This week we continue the theme begun last week—examining the economy and the stock market as we turn the page on a New Year.

This week we present three articles that in varying degrees, address the economy and markets from different angles.  The first article compares present conditions to those that existed prior to the last run-up in house prices and stock prices.  The second article reports on the U.S. spending bill that signals divided government is prepared to co-operate and pass a budget.  The third article further illuminates the jobs report of January 10, which sent mixed signals about the state of the economy.

Don’t fret about soaring asset prices—this time is different.   Despite rising house prices and stock indices breaking records, don’t worry. This time really is different.   “What matters for economic stability is not the level of asset prices, and their subsequent deflation, but leverage and contagion….loan to value ratios are rising again, but not yet to levels that are remotely dangerous…the upturn in the business cycle in the US and the UK

[also] reduces to some extent the conflict between economic stability and financial stability…the probability of a rerun of what happened in the past decade is thus comparatively low.” (Financial Times—tired subscription model)

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Budget negotiators present U.S. spending bill.  And for some good news, lead negotiators for the House and the Senate presented a $1.01 trillion spending bill that would give the U.S. government enough money to meet obligations through October and avert another shutdown.  The “omnibus” bill would cover all discretionary spending.  “Not everyone will like everything in this bill, but in this divided government a critical bill such as this simply cannot reflect the wants of only one party,” the lawmakers said in a joint statement.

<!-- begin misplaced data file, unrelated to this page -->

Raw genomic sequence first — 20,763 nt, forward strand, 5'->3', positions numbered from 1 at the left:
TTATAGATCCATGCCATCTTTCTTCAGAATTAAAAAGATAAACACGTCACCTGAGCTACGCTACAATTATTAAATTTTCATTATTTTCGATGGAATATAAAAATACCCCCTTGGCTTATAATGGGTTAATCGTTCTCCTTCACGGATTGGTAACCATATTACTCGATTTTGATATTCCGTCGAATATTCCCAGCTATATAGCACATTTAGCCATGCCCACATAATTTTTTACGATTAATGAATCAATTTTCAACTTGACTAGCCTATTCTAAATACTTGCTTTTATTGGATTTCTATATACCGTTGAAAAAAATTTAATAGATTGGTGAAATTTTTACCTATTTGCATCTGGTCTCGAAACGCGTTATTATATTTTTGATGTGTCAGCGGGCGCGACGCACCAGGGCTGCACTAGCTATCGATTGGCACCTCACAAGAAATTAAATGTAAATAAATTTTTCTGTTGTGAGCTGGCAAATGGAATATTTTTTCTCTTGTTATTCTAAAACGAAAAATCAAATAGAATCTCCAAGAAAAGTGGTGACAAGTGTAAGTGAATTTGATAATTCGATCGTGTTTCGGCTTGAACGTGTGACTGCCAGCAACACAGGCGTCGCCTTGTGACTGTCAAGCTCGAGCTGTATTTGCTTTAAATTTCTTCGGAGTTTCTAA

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Both better, and worse, than it looks. Last week we examined the jobs report released January 10, and this week we look a little more closely.  “A surprisingly weak December jobs report suggests the optimism [entering the New Year] got ahead of itself.”  The headline number of just 74,000 jobs created is not the one to fret about.  The unemployment rate dropped from 7% to 6.7%, which on the surface may seem like good news.  A more fundamental reason to worry, however, is that the number of people in the labor forced dropped precipitously, to a participation rate of 62.8%, the lowest since 1978.  This latest news gives some credence to the ‘secular stagnation theory’ posed by Larry summers.  For further reading on the ‘secular stagnation’ thesis, click this link:  Thesis

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And in case you missed itclick here to read last week’s blog post which focuses on the mixed market signals in the New Year.

We hope you enjoy reading these articles along with us and that you find them informative.  Please forward this to your friends and family.

J. Mark Nickell & Co.

Disclosure – The articles mentioned in This Week with J. Mark Nickell & Co. are for information and educational purposes only. They represent a sample of the numerous articles that the firm reads each week to stay current on financial and economic topics. The articles are linked to websites separate from the J. Mark Nickell & Co. website. The opinions expressed in these articles are the opinions of the author and not J. Mark Nickell & Co. This is not an offer to buy or sell any security.  J. Mark Nickell & Co. is under no obligation to update any of the information in these articles. We cannot attest to the accuracy of the data in the articles.